International travel is more than sightseeing, a planned itinerary or guide-organized interactions. It is about serendipity, experiencing the unexpected.
A four-word sign brought that home to me during a summer evening stroll through Madrid's Puerta del Sol, a square at the center of the city. "Fosas cerradas, heridas abiertas," it read "Closed pits, open wounds."
And people were carrying the red, yellow and purple flag of the Spanish Republic, the short-lived democracy from 1931 until the attempted coup d'état by Gen. Francisco Franco in 1936 that sparked a brutal three-year civil war and ended with a 36-year Franco dictatorship.
What was this about? After Franco's death in 1975, Spain made what looked like a seamless, painless transition to democracy. Franco was buried and forgotten, it seemed. Spain moved on without skipping a beat. Yet here were signs that the past was not past.
My curiosity piqued, I learned that 200 people gather every Thursday evening to demand that the government locate, identify and rebury more than 100,000 people who disappeared during the civil war and Franco dictatorship. Led by grandchildren of the missing, a loose coalition of civic groups, relatives and academics launched a movement in 2000.
And this is not just about families wanting to find their loved ones and give them a proper burial. The generation of grandchildren wants to know what happened.
Why now? Franco has been dead nearly 37 years. The Spanish Civil War was more than 70 years ago. Those who lived through the war and the harshest reprisals of the Franco dictatorship are octogenarians, nonagenarians or dead. Why not just let it go?
Open wounds. Bodies of most of the dead who fought on the winning Franco side were recovered at the end of the civil war, reburied and honored. Those who died on the losing Republican side, however, were left in unmarked graves.
We Americans know something about this from our own Civil War, 1861 to 1865. Hundreds of thousands of dead were hastily buried in large pits, Drew Gilpin Faust details in "This Republic of Suffering: Death and the American Civil War." After the war, the winning Union side launched a program at government expense to locate all Union soldiers and rebury them in national cemeteries. The dead on the losing Confederate side were left out.
Southerners, largely women, created volunteer memorial associations to locate and rebury the Confederate dead. The winning side's choice to leave the losing side out of the recovery of the dead, thus, was part of what mobilized the white South around the "Confederate dead," a force that Gilpin Faust writes "would shape American public life for at least a century to come."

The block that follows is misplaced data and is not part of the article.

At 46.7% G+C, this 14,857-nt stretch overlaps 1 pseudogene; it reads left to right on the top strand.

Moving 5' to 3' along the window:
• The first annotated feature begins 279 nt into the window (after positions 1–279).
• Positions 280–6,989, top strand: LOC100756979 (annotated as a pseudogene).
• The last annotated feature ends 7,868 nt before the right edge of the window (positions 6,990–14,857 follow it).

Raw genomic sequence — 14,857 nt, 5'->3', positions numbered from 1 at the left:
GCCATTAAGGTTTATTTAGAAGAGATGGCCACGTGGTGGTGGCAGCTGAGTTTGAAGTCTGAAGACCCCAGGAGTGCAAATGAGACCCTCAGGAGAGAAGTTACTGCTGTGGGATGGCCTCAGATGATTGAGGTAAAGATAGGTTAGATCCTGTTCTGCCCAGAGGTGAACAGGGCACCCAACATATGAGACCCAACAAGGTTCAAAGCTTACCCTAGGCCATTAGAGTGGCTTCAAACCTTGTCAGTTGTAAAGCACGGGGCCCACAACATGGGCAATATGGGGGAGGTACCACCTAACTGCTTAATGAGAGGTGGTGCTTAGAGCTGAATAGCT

After a civil war of brother against brother, friend against friend, neighbor against neighbor, how should a nation recover?
Difficult as the post-civil war period was in the United States, it was much worse in Spain. Franco chose brutality, executing tens of thousands and imprisoning hundreds of thousands more exactly how many still is not known. Hundreds of thousands were forced into exile.
After the U.S. Civil War, the winning side did not engage in mass executions or imprisonment. Those who supported the Confederacy were pardoned and regained their right to vote and hold public office if they took an oath to "faithfully support, protect and defend the Constitution of the United States, and the union of the States thereunder." Only one Confederate officer was tried and executed for mistreatment of prisoners of war at Andersonville, Ga.
Reconciliation with the South, however, came at a cost: non-enforcement of black voting rights, which took a century to change.
In Spain, Franco's death could have sparked some accounting. But across the political spectrum, all parties agreed not to reprise the past and passed a blanket amnesty. Giles Tremlett, a journalist and author of "Ghosts of Spain," writes that "silence about the past" was seen as "the price to be paid for the successful self-dissolution of Francoism."
Jonah Rubin, a doctoral student in anthropology who has been studying Spain's historical memory movement, told me that while the Spanish Civil War is distant, "the more you try to ignore the past, the more present it is." He believes a government-led reckoning is needed. Recovering the bodies is a government responsibility; so is making government archives available to the public.
The grandchildren, who were not involved in the civil war or Franco era, have taken this on. While their cause has momentum, Tremlett writes that Spain probably will not truly confront its past until "every last person who lived through those events is dead" that is, when the great-grandchildren take over.
Spain shouldn't wait that long. Post-apartheid South Africa might provide a "third way" between amnesia and putting the old regime on trial a truth and reconciliation commission, aimed at truth-finding and a more comprehensive record of the past than would come out of trials of individuals.
At the Puerta del Sol, I expected to see shoppers, street performers and people protesting austerity measures that were the news headlines of the day, and I did see that. But that four-word sign was a chance discovery that sparked deeper understanding of a place, the best part of travel.